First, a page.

Posted by: David Scott
acceptable use, content management, cyber security, cyber terrorism, data breach, data security, data theft, hack, hacking, hacktivism, hacktivists, Illinois water plant, security policy
The Washington Post is reporting that foreign hackers disabled a pump at an Illinois water plant last week, according to the preliminary state report.
If the source of the attack is confirmed as foreign, it will be the first known attack on a critical public (that is, societal) support: That of water, power, communications, and other essentials such as policing.
There have been many hacks and harming incidents of various scope and harm in years past, of course. However, those were squarely within the realm of information’s availability or wellness: Incidents involving theft of content, destruction/corruption of it, or the interruption of availability to it by harming websites and their availability.
But now, there are entirely new vulnerabilities faced by our government, and subsequently you and your organization. Any org relies on the steady reliability of public infrastructures and enablements – and we’ve discussed those here in the past. But what of more mundane, and perhaps likely, concerns for the average organization?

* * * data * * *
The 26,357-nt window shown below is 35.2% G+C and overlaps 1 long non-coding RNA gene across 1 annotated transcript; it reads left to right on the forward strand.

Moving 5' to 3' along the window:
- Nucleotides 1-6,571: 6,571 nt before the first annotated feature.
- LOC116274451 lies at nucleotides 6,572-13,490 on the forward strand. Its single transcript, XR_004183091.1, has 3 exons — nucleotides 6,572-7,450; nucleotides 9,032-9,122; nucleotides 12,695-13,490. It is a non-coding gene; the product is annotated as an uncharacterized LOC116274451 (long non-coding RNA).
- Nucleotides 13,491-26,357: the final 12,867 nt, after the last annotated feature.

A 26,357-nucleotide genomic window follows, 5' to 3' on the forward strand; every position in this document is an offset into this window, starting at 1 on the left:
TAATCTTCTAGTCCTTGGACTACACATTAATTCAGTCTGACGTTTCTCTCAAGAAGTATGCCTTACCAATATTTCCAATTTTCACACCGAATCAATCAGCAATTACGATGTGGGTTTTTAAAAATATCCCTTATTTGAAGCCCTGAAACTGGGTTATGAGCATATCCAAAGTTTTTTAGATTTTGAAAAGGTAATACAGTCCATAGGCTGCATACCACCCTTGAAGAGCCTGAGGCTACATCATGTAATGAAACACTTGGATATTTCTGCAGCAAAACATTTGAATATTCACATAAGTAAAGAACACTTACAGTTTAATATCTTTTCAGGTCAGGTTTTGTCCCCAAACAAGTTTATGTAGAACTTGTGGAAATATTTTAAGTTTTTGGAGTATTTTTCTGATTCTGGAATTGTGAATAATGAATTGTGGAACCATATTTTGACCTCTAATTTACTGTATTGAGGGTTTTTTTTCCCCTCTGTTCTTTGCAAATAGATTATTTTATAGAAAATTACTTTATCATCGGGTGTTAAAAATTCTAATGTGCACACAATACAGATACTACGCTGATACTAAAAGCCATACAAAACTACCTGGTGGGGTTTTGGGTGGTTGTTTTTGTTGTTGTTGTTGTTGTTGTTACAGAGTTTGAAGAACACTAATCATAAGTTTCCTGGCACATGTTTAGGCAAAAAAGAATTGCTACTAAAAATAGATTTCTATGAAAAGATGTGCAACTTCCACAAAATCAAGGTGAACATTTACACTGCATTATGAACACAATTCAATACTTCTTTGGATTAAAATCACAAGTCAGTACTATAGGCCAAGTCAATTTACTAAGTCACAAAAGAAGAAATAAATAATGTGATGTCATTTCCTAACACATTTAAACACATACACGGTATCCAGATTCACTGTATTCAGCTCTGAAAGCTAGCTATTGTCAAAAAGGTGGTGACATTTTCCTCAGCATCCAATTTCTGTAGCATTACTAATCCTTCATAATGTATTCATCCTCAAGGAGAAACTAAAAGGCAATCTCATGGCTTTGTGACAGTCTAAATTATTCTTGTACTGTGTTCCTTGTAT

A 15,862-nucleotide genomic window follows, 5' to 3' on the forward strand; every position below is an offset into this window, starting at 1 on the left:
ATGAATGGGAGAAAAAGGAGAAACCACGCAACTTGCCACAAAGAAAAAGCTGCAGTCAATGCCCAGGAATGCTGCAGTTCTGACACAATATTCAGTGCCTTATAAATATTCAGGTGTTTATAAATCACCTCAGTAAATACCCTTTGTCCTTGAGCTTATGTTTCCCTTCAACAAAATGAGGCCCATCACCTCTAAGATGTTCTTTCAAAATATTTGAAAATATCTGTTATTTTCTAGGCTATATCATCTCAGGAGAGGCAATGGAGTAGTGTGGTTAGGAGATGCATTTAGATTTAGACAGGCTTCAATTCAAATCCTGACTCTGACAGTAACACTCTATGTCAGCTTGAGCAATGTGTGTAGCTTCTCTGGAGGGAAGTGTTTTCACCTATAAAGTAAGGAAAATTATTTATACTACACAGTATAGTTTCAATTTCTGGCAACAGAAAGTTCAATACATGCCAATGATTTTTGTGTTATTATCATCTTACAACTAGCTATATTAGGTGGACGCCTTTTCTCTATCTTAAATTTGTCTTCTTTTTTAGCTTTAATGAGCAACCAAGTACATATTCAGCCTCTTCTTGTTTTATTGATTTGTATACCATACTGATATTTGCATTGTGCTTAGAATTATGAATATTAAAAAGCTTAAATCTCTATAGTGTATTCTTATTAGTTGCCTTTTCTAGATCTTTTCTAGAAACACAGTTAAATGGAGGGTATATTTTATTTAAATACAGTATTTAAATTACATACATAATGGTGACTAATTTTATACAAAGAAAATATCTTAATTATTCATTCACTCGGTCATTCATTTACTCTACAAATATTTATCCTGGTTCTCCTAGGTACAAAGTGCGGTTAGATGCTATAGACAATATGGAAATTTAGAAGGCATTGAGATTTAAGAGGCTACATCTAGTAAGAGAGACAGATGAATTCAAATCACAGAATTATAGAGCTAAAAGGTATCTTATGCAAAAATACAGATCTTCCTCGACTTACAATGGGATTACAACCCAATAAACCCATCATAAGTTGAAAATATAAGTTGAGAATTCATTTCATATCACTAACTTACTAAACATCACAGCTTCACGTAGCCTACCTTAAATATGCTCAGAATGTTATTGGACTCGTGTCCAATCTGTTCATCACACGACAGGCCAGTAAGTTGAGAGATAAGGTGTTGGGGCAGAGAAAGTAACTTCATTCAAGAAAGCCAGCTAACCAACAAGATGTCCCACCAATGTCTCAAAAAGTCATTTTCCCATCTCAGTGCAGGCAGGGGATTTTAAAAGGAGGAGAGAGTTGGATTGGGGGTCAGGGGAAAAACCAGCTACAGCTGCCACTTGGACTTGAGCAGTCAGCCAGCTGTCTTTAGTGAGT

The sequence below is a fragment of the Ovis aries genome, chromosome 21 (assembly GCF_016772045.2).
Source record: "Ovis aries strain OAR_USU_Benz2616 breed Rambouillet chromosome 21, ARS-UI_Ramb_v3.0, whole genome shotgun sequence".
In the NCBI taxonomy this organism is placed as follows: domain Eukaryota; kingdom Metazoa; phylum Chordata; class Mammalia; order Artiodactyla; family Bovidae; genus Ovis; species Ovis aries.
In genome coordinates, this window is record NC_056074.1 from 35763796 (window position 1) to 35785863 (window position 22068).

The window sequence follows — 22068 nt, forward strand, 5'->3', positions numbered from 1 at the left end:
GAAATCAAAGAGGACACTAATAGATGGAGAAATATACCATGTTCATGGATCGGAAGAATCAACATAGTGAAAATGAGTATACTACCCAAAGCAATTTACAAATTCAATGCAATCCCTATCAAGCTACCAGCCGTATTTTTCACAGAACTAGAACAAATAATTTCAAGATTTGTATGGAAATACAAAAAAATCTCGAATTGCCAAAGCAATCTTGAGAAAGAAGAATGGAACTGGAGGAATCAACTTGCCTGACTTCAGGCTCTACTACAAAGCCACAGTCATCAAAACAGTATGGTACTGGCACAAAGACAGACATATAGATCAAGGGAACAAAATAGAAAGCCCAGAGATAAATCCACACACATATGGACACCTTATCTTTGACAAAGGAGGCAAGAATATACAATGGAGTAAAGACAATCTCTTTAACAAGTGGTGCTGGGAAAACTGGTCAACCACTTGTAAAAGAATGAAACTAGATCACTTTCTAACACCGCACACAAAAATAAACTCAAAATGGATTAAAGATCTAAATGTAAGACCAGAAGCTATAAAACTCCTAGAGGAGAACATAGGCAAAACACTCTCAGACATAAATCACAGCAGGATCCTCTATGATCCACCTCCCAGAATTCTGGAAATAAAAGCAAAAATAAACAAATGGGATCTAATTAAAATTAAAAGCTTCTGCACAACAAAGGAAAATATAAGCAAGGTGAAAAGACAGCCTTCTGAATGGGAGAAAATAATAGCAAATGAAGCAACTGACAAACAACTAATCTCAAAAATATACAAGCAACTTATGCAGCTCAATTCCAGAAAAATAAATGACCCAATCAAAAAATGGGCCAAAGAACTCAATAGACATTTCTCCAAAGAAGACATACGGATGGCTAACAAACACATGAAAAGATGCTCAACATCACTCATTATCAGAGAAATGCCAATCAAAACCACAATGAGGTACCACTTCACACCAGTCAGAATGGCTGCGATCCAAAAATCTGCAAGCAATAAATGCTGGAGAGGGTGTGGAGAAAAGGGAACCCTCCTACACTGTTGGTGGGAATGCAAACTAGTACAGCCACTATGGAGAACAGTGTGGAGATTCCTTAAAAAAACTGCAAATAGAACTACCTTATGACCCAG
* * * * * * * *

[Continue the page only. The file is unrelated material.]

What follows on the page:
Threats are becoming more sophisticated, and in many cases eclipsing the status of security in even the most “sophisticated” environments (relatively speaking). What your organization must do is to survey your entire “security bouquet” prior to something that is certain to happen: Hacktivists, and just general miscreants, are going to shop for companies, agencies, and groups that they can “take down.” It will be sport. It will be an attempt to gain mention on the daily news cycle.
Why? Because if people can do it, they generally will.
Begin with a review of your Acceptable Use policy: Make certain people in your organization are not opening security vulnerabilities. They shouldn’t be using work resources to spend time on nefarious sites, nor should they correspond with strangers – new “friends” – outside of any business context – using domain credentials, to include their simple work e-mail address.
They also shouldn’t be posting comments to non-work-related boards or articles with domain credentials – What is being done in the name of your domain? – that could bring the wrong kind of attention to your organization. Further, when they are on legitimate sites, such as professional support forums, they should take care not to run afoul of Terms of Service elements, nor should they be argumentative or abusive: There can be definite risk of recrimination from a forum member who decides to seek retribution by a “take-down” of some element of your domain.
Review all security policies, and establish a monthly or quarterly security refresher training. All actions and activities should be viewed through security’s prism. Make everyone in the organization a security officer.
NP: Purple Passages, Deep Purple.